Today, Turkish-Iranian gold trader Reza Zarrab will go on trial in New York. He is charged with conspiring to evade US sanctions on Iran by providing gold to the Iranian government.
Eight other people– one of whom is former Turkish Economy Minister Zafar Caglayan– have also been charged, and prosecutors have accused Turkish state-owned Halkbank of facilitating the scheme. One of several disputes between Washington and Ankara, the latter has declared the case “a plot against Turkey”.
Any discoveries during the trial could implicate other high-level Turkish officials and be personally and politically damaging to Mr Erdogan, as the president is known to have a relationship with Mr Zarrab.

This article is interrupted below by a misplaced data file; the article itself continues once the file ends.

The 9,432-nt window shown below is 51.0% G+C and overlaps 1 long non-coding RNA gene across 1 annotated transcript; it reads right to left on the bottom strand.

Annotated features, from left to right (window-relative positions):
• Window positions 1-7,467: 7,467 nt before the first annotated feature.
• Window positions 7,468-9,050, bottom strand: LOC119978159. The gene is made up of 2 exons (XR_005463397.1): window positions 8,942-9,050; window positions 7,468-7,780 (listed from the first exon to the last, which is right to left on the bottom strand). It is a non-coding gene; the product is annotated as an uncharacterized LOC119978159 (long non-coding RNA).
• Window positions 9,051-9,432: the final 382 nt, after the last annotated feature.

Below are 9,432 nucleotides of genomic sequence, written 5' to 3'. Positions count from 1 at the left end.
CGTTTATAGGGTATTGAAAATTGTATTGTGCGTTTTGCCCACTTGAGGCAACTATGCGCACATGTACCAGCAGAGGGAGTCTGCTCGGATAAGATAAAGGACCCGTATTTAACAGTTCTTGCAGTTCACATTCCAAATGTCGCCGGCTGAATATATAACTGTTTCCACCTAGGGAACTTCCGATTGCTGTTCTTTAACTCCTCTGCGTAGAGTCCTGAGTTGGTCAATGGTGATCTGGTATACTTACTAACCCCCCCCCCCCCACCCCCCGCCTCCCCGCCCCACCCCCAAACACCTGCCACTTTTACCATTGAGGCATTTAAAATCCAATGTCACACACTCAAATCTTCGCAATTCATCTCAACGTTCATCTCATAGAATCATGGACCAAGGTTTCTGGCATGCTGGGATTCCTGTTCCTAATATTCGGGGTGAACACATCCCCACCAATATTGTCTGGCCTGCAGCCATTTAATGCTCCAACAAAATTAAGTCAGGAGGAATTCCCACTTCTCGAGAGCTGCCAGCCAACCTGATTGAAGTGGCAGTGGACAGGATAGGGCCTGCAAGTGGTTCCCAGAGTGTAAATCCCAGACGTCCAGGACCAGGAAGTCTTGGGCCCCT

Shares of the lira and Turkish banks have fallen substantially in the past few months, with the latter falling more than 13% in November alone. Information incriminating more Turkish banks or government officials could lead to heavy US fines and spook investors. This could send the lira tumbling further, slow economic growth and– should the economic fallout be acute–threaten Erdogan’s success in the 2019 elections.
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Max is Foreign Brief's Chief Executive Officer. A Latin America specialist, Max is an expert in regional political and economic trends, focusing particularly on the Southern Cone.